Association of executive function, craving and precipitants of relapse in alcohol use disorder: A cross-sectional study
AbstractObjective: Alcohol use disorder (AUD) is a global health concern. Patients with AUDs often relapse. Various psychosocial factors, as well as cognitive factors, determine relapse. Failure of response inhibition is often associated with relapse. This study aimed to evaluate the association of craving and relapse precipitants with executive function in AUD.
Materials and methods: The study was conducted in the outpatient setting of a tertiary care hospital in North India (between September 2017 to August 2018) on patients with AUD, who presented with a recent relapse.
A total of 46 adult patients with AUD, who relapsed after a quit attempt were enroled in the study. Cross-sectional assessment of relapse precipitants (by using relapse precipitant inventory), craving (by using the obsessive-compulsive drinking scale (OCDS)), and executive function (EF) (by using the Wisconsin Card Sorting Test (WCST)) was done along with various socio-demographic and clinical variables.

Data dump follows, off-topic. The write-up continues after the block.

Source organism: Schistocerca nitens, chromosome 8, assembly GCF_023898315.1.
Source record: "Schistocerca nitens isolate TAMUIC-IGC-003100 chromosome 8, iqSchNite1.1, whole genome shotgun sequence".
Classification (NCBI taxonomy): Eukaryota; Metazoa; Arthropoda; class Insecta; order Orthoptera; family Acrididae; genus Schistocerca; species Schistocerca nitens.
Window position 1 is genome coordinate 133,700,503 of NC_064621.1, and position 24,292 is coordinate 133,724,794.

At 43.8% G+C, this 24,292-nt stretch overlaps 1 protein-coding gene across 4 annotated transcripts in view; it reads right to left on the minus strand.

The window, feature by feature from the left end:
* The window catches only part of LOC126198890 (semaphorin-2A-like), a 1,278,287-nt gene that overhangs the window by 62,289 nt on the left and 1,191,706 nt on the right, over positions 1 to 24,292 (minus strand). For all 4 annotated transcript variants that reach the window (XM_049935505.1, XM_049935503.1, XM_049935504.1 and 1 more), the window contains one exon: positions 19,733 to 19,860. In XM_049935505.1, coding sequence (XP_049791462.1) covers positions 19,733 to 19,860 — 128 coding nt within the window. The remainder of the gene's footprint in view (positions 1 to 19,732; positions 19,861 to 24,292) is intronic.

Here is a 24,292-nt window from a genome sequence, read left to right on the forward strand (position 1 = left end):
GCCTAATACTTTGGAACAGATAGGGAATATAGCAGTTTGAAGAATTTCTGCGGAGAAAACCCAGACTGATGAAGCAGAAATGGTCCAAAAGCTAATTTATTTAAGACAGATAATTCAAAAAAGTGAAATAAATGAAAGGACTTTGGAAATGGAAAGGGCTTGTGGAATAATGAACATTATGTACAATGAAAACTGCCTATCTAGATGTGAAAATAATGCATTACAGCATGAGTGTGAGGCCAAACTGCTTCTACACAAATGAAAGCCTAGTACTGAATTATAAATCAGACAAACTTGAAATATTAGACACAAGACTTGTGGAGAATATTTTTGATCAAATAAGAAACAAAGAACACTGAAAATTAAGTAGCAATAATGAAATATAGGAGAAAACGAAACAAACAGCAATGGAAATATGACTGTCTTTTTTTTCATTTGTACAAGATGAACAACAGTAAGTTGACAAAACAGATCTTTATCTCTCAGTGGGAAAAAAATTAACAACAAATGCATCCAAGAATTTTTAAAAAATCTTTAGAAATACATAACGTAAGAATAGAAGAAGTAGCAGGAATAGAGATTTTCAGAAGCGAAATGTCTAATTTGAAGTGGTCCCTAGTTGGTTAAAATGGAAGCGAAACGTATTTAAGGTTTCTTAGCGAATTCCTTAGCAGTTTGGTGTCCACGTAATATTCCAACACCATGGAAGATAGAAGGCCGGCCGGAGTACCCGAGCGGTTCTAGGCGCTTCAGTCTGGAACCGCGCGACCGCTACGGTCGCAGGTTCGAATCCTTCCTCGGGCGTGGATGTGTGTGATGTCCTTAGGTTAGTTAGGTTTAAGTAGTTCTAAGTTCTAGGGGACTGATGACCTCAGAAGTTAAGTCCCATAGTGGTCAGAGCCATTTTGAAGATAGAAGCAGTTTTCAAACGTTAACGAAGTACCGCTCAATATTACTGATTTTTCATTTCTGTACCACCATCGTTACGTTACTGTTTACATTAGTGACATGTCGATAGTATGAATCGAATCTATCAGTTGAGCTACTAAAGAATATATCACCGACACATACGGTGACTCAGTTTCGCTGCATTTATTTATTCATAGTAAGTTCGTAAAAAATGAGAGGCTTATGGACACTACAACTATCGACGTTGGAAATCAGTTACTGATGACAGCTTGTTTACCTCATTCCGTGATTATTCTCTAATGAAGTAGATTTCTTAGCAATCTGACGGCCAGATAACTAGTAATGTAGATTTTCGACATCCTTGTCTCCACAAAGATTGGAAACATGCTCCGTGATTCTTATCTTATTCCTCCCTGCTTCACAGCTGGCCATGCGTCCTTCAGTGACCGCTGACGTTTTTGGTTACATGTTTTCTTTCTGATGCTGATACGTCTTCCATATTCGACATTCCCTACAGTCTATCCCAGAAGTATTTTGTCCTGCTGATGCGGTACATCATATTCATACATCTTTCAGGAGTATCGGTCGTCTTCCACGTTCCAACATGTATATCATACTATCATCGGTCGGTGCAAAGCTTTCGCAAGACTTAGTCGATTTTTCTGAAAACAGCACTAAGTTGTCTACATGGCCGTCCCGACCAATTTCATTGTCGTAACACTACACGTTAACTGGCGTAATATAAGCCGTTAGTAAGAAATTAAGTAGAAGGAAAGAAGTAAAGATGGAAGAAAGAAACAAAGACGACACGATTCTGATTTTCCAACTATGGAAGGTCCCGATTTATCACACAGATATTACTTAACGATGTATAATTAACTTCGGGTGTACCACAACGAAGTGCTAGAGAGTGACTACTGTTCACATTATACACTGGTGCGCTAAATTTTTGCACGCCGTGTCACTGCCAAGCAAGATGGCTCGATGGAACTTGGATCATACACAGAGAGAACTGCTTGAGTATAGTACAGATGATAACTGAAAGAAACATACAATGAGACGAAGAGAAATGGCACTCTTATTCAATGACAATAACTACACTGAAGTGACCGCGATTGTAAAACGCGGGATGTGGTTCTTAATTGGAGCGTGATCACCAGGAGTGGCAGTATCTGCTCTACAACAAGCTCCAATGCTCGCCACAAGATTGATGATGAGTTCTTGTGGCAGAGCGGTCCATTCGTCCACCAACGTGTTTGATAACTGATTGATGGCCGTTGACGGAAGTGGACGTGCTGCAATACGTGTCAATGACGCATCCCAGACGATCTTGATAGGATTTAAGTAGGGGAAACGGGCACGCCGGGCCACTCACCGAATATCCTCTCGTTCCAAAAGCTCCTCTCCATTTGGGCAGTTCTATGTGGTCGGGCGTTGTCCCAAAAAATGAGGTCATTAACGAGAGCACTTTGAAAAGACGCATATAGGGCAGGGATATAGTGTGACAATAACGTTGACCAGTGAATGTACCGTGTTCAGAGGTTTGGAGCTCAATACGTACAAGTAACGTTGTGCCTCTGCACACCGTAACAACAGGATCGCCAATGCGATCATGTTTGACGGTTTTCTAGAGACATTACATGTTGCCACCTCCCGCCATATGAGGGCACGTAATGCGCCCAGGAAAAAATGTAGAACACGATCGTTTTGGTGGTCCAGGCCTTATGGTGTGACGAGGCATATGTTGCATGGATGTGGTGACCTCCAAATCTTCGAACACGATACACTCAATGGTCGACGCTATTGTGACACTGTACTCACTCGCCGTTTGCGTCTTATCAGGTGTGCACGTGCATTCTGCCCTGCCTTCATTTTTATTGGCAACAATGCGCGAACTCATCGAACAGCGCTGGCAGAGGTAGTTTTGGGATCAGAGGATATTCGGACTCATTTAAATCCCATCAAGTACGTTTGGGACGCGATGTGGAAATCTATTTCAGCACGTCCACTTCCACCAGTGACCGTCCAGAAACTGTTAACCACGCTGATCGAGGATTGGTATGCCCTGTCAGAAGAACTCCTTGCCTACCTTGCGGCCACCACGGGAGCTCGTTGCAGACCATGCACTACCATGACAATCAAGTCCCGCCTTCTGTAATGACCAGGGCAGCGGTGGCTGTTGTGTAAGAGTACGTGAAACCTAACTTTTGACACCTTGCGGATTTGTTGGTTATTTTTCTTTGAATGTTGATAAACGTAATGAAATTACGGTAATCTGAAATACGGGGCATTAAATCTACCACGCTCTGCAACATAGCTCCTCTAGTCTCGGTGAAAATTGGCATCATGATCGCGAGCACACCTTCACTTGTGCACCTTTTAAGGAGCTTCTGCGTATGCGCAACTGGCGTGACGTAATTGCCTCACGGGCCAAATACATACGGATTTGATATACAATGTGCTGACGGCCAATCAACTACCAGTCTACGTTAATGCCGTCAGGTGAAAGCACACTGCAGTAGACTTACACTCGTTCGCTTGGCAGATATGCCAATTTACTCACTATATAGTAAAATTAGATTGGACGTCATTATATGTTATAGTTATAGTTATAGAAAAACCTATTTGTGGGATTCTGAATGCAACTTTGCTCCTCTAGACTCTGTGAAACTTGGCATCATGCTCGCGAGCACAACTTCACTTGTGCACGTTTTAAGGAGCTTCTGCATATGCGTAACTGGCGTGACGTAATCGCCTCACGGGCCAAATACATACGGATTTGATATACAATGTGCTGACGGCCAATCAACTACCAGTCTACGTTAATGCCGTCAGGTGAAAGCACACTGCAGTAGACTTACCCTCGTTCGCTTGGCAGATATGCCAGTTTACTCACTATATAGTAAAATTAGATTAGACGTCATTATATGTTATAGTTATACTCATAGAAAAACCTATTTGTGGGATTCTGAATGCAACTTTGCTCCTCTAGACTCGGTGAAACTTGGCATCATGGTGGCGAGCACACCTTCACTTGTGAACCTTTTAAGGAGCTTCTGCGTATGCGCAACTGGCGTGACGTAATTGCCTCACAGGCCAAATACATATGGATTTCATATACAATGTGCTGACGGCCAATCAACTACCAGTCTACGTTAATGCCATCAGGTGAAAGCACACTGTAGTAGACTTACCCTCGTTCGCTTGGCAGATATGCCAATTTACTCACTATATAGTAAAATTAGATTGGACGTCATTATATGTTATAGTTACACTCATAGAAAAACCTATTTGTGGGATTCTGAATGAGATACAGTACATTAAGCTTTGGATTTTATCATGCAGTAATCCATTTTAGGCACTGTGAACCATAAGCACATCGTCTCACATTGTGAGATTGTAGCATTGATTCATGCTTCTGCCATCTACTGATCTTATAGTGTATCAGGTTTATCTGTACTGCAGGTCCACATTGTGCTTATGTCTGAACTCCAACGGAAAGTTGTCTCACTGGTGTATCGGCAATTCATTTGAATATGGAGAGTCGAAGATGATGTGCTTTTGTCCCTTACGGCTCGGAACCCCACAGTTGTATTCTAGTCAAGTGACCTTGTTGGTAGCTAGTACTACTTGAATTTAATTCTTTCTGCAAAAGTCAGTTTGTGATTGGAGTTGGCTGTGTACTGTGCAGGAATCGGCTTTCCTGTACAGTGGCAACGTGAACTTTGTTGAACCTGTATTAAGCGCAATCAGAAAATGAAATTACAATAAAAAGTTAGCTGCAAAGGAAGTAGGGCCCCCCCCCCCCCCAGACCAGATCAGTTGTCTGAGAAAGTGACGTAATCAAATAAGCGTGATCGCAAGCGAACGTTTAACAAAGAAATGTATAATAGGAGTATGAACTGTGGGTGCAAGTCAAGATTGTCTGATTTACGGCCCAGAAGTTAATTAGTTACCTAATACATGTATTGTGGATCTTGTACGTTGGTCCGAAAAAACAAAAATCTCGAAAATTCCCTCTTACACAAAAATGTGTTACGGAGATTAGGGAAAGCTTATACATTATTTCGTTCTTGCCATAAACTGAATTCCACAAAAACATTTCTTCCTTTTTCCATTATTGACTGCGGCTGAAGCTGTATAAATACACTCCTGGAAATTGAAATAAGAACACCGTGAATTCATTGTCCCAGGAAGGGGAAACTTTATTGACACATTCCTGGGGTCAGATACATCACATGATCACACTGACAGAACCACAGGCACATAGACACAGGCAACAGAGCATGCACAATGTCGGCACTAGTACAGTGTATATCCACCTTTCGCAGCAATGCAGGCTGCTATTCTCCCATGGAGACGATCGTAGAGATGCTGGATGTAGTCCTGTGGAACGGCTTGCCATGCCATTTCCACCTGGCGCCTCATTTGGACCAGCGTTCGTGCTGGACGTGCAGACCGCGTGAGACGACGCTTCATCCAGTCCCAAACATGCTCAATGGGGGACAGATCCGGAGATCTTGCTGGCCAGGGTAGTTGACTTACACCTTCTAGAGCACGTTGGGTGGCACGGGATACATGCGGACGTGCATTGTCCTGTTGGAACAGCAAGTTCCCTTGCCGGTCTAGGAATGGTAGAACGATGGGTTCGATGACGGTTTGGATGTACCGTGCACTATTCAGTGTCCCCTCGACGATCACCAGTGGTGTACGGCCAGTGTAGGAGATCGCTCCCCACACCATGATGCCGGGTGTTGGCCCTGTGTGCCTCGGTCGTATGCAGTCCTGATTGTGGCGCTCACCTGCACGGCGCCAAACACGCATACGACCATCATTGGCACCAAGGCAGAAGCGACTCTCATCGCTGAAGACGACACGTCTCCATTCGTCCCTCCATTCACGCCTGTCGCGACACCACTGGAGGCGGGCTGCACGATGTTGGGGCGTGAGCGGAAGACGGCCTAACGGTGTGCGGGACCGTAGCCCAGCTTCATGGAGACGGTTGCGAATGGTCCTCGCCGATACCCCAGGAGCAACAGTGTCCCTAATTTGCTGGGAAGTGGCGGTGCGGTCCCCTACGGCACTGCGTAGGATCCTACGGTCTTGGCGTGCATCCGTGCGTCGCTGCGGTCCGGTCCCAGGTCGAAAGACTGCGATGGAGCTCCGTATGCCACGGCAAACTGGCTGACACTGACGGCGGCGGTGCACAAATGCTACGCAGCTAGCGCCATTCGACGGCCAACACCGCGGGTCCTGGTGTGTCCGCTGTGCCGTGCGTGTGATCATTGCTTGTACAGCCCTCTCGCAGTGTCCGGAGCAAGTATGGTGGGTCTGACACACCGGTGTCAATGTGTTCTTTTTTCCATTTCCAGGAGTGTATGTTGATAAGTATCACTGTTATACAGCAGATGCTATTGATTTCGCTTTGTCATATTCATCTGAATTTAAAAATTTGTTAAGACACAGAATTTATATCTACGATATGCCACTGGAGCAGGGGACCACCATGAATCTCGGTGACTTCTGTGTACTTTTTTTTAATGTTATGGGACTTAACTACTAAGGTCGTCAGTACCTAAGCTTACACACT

Results: The mean age of onset of alcohol use was 21.48±4.25years and the mean duration of alcohol use was 15.13±7.70 years. The average number of relapses in the study population was 3.59±2.06. There is a significant positive correlation between a negative mood state (as a relapse precipitant) and total relapse score with craving. There is a significant association of relapse and craving with deficits of EF (perseverative and non-perseverative errors). Similarly, lessened cognitive vigilance also significantly correlate with EF deficits resulting in a relapse of AUD.
Conclusion: There is a close association of craving, and relapse with deficits of EF, in AUD. Craving and relapse in AUD may be the result of deficits in EF. Future research addressing the cognitive deficits may help in the prevention of craving and relapse.
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